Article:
American voters will head to the polls on Tuesday to cast ballots in the crucial midterm elections, and a number of candidates will make history if they prevail in their races.
In particular, the departure of 46 members from the House of Representatives has created an opening for a new class of young and diverse candidates to seek federal office.
Two House candidates, Democrat Maxwell Frost of Florida and Republican Karoline Leavitt of New Hampshire, would become the first Gen Z members of Congress if they win their elections. Leavitt would also set a record as the youngest woman ever elected to Congress if she can defeat Democrat Chris Pappas in their hotly contested race, which is considered a toss-up by the Cook Political Report.
In Vermont, Democrat Becca Balint is favored to win her House race, which would make her the first woman and the first openly LGBTQ+ politician to represent the state in Congress. If Balint wins, all 50 US states will have sent at least one woman to Congress, as Vermont became the sole outlier on that metric in 2018.
Some House races will even make history regardless of which party’s candidate prevails. In New York’s third congressional district, either Democrat Robert Zimmerman or Republican George Devolder-Santos will become the first openly gay person to represent Long Island in the House.
As Republicans look to take back the House, their playbook has relied upon nominating a diverse slate of candidates in battleground districts that will probably determine control of the lower chamber. The strategy builds upon the party’s momentum from 2020, when Republicans flipped 14 House districts where they nominated a woman or a person of color.
Overall, Republicans have nominated 67 candidates of color in House races, according to the National Republican Congressional Committee. Those candidates could allow the party to dramatically expand its ranks of members of color, given that only 19 non-white Republicans serve in the House now. With Republicans heavily favored to take back the House, many of those candidates of color could join the new session of Congress in January.
Latina Republicans have performed particularly well in primary races, with several of them expected to win their general elections as well. The nominations of candidates like Anna Paulina Luna in Florida’s 13th congressional district and Yesli Vega in Virginia’s seventh district, which is another tossup race, led Vox to declare 2022 to be “the year of the Latina Republican”.
“Republicans have an all-star class of candidates who represent the diversity of our country,” Tom Emmer, chair of the NRCC, said late last month. “These candidates are going to win on election day and they will deliver for the American people.”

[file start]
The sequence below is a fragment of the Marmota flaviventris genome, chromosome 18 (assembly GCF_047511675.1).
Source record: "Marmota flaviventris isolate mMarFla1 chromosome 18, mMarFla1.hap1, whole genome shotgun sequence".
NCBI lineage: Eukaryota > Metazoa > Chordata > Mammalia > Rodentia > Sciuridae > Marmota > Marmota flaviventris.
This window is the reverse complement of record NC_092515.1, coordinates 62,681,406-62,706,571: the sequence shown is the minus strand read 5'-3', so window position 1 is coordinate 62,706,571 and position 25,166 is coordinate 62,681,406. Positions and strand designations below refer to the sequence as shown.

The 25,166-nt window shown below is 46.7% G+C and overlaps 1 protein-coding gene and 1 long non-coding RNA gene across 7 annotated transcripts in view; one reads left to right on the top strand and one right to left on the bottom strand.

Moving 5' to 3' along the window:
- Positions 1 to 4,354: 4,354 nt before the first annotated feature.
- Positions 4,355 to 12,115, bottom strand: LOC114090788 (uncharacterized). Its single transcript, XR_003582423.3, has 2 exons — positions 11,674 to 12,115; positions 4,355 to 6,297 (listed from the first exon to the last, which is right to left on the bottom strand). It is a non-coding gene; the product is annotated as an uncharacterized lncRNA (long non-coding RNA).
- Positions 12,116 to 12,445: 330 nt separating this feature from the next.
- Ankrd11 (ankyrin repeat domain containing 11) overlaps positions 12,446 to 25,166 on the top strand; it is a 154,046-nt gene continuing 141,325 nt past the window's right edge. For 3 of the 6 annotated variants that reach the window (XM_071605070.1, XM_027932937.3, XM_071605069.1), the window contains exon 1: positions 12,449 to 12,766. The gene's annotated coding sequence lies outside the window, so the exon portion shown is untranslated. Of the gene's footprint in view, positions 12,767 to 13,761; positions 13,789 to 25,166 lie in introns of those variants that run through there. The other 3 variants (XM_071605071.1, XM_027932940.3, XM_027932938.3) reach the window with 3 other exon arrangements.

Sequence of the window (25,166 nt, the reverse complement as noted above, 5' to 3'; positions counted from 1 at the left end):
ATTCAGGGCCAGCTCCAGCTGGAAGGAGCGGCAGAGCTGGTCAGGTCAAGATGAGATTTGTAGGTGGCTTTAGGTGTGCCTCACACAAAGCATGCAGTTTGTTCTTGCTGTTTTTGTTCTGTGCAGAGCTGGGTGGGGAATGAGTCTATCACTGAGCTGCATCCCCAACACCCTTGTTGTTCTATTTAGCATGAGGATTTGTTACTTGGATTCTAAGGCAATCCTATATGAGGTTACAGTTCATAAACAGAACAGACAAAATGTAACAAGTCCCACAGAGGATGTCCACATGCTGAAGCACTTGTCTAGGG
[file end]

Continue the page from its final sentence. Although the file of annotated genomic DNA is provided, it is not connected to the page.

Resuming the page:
Republicans’ strategy of nominating people of color in some key House races comes even as members of the party continue to make headlines for their racist comments on the campaign trail. For example, Republican senator Tommy Tubberville of Alabama was widely denounced last month after he suggested Democrats support reparations for the descendants of enslaved people because “they think the people that do the crime are owed that”.
And while Republicans boast about the diversity of this year’s class of candidates, Democrats’ House caucus remains much more racially diverse. Fifty-eight Black Democrats currently serve in the House, compared to two incumbent Black Republicans. Similarly, House Republicans hope to double their number of Latino members, which now stands at seven, but 33 Latino Democrats currently serve in the lower chamber.
Beyond Congress, several gubernatorial candidates are eyeing the history books. Two Democratic gubernatorial candidates, Maura Healey in Massachusetts and Tina Kotek in Oregon, would become the first openly lesbian women governors in US history if they are successful on Tuesday. Sarah Huckabee Sanders, the former White House press secretary under Donald Trump, will also likely be the first woman to win the Arkansas governorship.
Stacey Abrams had hoped to make her mark as the first Black woman to serve as Georgia’s governor, but incumbent Republican Brian Kemp has pulled ahead in the polls. Other candidates like Oklahoma Democrat Madison Horn, who would be the first Native American woman to serve in the US Senate, also face long-shot odds of prevailing on Tuesday.
But even if certain historic candidates do not succeed, it appears certain that the halls of Congress and governor’s mansions across America will look a bit different after 8 November.